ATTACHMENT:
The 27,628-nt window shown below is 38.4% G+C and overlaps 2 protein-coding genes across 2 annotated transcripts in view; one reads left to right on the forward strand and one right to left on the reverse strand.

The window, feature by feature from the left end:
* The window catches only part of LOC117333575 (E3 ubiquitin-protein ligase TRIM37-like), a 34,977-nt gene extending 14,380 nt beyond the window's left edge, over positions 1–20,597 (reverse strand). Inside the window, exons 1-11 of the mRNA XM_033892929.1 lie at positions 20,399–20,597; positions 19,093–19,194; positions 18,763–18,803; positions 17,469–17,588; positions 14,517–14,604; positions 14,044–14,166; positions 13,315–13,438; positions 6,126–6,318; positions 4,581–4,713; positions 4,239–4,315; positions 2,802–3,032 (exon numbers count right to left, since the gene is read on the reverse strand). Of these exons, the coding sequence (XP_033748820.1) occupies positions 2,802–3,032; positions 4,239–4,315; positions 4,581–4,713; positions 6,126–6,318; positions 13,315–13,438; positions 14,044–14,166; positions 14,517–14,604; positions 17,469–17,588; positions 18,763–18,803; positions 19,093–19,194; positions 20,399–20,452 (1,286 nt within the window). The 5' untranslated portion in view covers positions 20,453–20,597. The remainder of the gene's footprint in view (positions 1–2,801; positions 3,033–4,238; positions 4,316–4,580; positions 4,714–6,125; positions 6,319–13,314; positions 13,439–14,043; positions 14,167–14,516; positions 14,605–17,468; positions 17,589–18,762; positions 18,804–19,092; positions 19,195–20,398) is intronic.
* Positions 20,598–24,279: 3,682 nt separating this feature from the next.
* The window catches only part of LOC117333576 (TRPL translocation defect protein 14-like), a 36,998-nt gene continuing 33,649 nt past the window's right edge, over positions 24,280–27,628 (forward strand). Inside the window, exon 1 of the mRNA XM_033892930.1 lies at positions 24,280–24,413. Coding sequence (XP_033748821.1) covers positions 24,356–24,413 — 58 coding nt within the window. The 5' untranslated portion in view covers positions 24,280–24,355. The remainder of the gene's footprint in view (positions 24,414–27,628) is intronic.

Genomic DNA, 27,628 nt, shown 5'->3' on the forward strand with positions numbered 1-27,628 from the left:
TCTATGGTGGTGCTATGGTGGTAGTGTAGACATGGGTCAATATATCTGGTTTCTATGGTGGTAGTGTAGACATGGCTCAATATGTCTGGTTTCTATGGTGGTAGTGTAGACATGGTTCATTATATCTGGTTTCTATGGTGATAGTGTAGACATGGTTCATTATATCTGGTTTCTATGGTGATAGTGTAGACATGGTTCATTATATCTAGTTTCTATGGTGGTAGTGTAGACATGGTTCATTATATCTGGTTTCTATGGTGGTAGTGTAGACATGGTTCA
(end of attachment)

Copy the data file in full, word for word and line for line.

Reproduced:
The 27,628-nt window shown below is 38.4% G+C and overlaps 2 protein-coding genes across 2 annotated transcripts in view; one reads left to right on the forward strand and one right to left on the reverse strand.

The window, feature by feature from the left end:
* The window catches only part of LOC117333575 (E3 ubiquitin-protein ligase TRIM37-like), a 34,977-nt gene extending 14,380 nt beyond the window's left edge, over positions 1–20,597 (reverse strand). Inside the window, exons 1-11 of the mRNA XM_033892929.1 lie at positions 20,399–20,597; positions 19,093–19,194; positions 18,763–18,803; positions 17,469–17,588; positions 14,517–14,604; positions 14,044–14,166; positions 13,315–13,438; positions 6,126–6,318; positions 4,581–4,713; positions 4,239–4,315; positions 2,802–3,032 (exon numbers count right to left, since the gene is read on the reverse strand). Of these exons, the coding sequence (XP_033748820.1) occupies positions 2,802–3,032; positions 4,239–4,315; positions 4,581–4,713; positions 6,126–6,318; positions 13,315–13,438; positions 14,044–14,166; positions 14,517–14,604; positions 17,469–17,588; positions 18,763–18,803; positions 19,093–19,194; positions 20,399–20,452 (1,286 nt within the window). The 5' untranslated portion in view covers positions 20,453–20,597. The remainder of the gene's footprint in view (positions 1–2,801; positions 3,033–4,238; positions 4,316–4,580; positions 4,714–6,125; positions 6,319–13,314; positions 13,439–14,043; positions 14,167–14,516; positions 14,605–17,468; positions 17,589–18,762; positions 18,804–19,092; positions 19,195–20,398) is intronic.
* Positions 20,598–24,279: 3,682 nt separating this feature from the next.
* The window catches only part of LOC117333576 (TRPL translocation defect protein 14-like), a 36,998-nt gene continuing 33,649 nt past the window's right edge, over positions 24,280–27,628 (forward strand). Inside the window, exon 1 of the mRNA XM_033892930.1 lies at positions 24,280–24,413. Coding sequence (XP_033748821.1) covers positions 24,356–24,413 — 58 coding nt within the window. The 5' untranslated portion in view covers positions 24,280–24,355. The remainder of the gene's footprint in view (positions 24,414–27,628) is intronic.

Genomic DNA, 27,628 nt, shown 5'->3' on the forward strand with positions numbered 1-27,628 from the left:
TCTATGGTGGTGCTATGGTGGTAGTGTAGACATGGGTCAATATATCTGGTTTCTATGGTGGTAGTGTAGACATGGCTCAATATGTCTGGTTTCTATGGTGGTAGTGTAGACATGGTTCATTATATCTGGTTTCTATGGTGATAGTGTAGACATGGTTCATTATATCTGGTTTCTATGGTGATAGTGTAGACATGGTTCATTATATCTAGTTTCTATGGTGGTAGTGTAGACATGGTTCATTATATCTGGTTTCTATGGTGGTAGTGTAGACATGGTTCA